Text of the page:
Wednesday, 12 August 2009
Take a group of young guys growing up in one of Australia's more macho ethnic communities, add some crime (often drug-related), throw in a blonde-haired, blue-eyed model-esque all-Aussie love interest, and you've got... well, at least three Australian films this year. Clearly it's a popular formula amongst film-makers at the moment and it's not hard to figure out why. Tight-knit communities like to see themselves up on the screen, so there's your core market, while on an artistic level crime films are a solid way of dramatising second-generation migrant's drive to make it in the wider community. Not to mention the guns, drugs, car chases, and numerous opportunities to film scenes in strip clubs. Cedar Boys works because, unlike the recent and somewhat similar Two Fists One Heart and The Combination, it's a crime film first. Mind you, director Serhat Caradee hasn't made a great crime film, but by keeping its stereotypical trio of young Sydney Lebs (one's nice, one's worried, one's reckless) focused on first stealing a drug dealer's stash and then selling the drugs, he ensures the story doesn't get bogged down in the kind of family dramas and issues of ethnic identity that are beyond its capabilities. It'd be easy to nit-pick at this films numerous flaws and (for one) the ending is far too cliched), but at it's heart it does what it sets out to do: tell a simple, straight-forward crime story based firmly in one of Australia's ethnic communities. There's a place for solid, undemanding entertainment in Australian film, and for a low-key pulp thriller this ticks all the right boxes.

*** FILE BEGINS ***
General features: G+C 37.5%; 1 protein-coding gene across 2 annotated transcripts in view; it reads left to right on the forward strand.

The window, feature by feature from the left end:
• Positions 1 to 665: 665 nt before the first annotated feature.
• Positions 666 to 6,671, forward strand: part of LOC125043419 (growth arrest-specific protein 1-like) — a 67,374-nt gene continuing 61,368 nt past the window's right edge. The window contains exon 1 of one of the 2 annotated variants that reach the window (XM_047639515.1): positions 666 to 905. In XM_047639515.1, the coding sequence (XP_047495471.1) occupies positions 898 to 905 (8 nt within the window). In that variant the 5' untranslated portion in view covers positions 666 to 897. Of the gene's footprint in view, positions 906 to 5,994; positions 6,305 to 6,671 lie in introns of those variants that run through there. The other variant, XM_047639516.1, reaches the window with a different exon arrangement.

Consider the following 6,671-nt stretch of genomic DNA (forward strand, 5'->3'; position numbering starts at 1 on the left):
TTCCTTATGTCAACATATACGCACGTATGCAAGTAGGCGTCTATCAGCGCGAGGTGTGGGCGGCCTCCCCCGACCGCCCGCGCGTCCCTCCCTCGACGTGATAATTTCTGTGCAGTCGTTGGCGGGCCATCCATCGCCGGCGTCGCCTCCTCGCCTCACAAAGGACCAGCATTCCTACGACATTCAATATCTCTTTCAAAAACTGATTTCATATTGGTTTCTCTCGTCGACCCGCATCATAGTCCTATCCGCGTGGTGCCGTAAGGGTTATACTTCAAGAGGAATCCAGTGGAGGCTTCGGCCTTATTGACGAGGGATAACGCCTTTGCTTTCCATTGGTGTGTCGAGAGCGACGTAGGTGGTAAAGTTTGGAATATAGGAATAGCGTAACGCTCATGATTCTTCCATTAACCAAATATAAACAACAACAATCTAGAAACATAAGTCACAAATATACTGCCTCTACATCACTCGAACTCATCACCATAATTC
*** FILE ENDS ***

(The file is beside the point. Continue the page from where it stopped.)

Anthony Morris (this review appeared in Forte #458)